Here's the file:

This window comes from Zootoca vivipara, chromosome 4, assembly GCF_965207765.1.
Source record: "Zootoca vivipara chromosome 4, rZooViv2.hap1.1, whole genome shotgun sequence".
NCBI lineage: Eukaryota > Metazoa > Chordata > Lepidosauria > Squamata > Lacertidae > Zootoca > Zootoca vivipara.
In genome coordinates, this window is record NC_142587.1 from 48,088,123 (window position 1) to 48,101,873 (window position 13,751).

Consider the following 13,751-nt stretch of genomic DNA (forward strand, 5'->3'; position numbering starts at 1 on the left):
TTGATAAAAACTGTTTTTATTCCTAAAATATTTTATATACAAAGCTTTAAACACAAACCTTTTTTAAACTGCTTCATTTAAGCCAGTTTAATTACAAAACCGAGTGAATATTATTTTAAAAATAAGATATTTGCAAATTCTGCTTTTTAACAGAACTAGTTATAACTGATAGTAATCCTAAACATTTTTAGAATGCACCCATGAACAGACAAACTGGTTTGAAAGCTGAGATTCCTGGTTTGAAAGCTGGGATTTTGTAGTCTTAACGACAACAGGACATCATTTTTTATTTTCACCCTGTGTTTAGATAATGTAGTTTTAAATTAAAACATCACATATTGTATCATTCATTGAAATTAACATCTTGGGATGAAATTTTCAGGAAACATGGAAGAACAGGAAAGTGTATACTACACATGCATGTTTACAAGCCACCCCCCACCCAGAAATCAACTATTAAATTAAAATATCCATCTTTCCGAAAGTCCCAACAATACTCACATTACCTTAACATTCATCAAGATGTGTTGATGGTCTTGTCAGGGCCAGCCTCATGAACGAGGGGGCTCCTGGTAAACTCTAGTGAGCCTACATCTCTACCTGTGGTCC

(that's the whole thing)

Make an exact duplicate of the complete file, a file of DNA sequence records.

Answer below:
This window comes from Zootoca vivipara, chromosome 4, assembly GCF_965207765.1.
Source record: "Zootoca vivipara chromosome 4, rZooViv2.hap1.1, whole genome shotgun sequence".
NCBI lineage: Eukaryota > Metazoa > Chordata > Lepidosauria > Squamata > Lacertidae > Zootoca > Zootoca vivipara.
In genome coordinates, this window is record NC_142587.1 from 48,088,123 (window position 1) to 48,101,873 (window position 13,751).

Consider the following 13,751-nt stretch of genomic DNA (forward strand, 5'->3'; position numbering starts at 1 on the left):
TTGATAAAAACTGTTTTTATTCCTAAAATATTTTATATACAAAGCTTTAAACACAAACCTTTTTTAAACTGCTTCATTTAAGCCAGTTTAATTACAAAACCGAGTGAATATTATTTTAAAAATAAGATATTTGCAAATTCTGCTTTTTAACAGAACTAGTTATAACTGATAGTAATCCTAAACATTTTTAGAATGCACCCATGAACAGACAAACTGGTTTGAAAGCTGAGATTCCTGGTTTGAAAGCTGGGATTTTGTAGTCTTAACGACAACAGGACATCATTTTTTATTTTCACCCTGTGTTTAGATAATGTAGTTTTAAATTAAAACATCACATATTGTATCATTCATTGAAATTAACATCTTGGGATGAAATTTTCAGGAAACATGGAAGAACAGGAAAGTGTATACTACACATGCATGTTTACAAGCCACCCCCCACCCAGAAATCAACTATTAAATTAAAATATCCATCTTTCCGAAAGTCCCAACAATACTCACATTACCTTAACATTCATCAAGATGTGTTGATGGTCTTGTCAGGGCCAGCCTCATGAACGAGGGGGCTCCTGGTAAACTCTAGTGAGCCTACATCTCTACCTGTGGTCC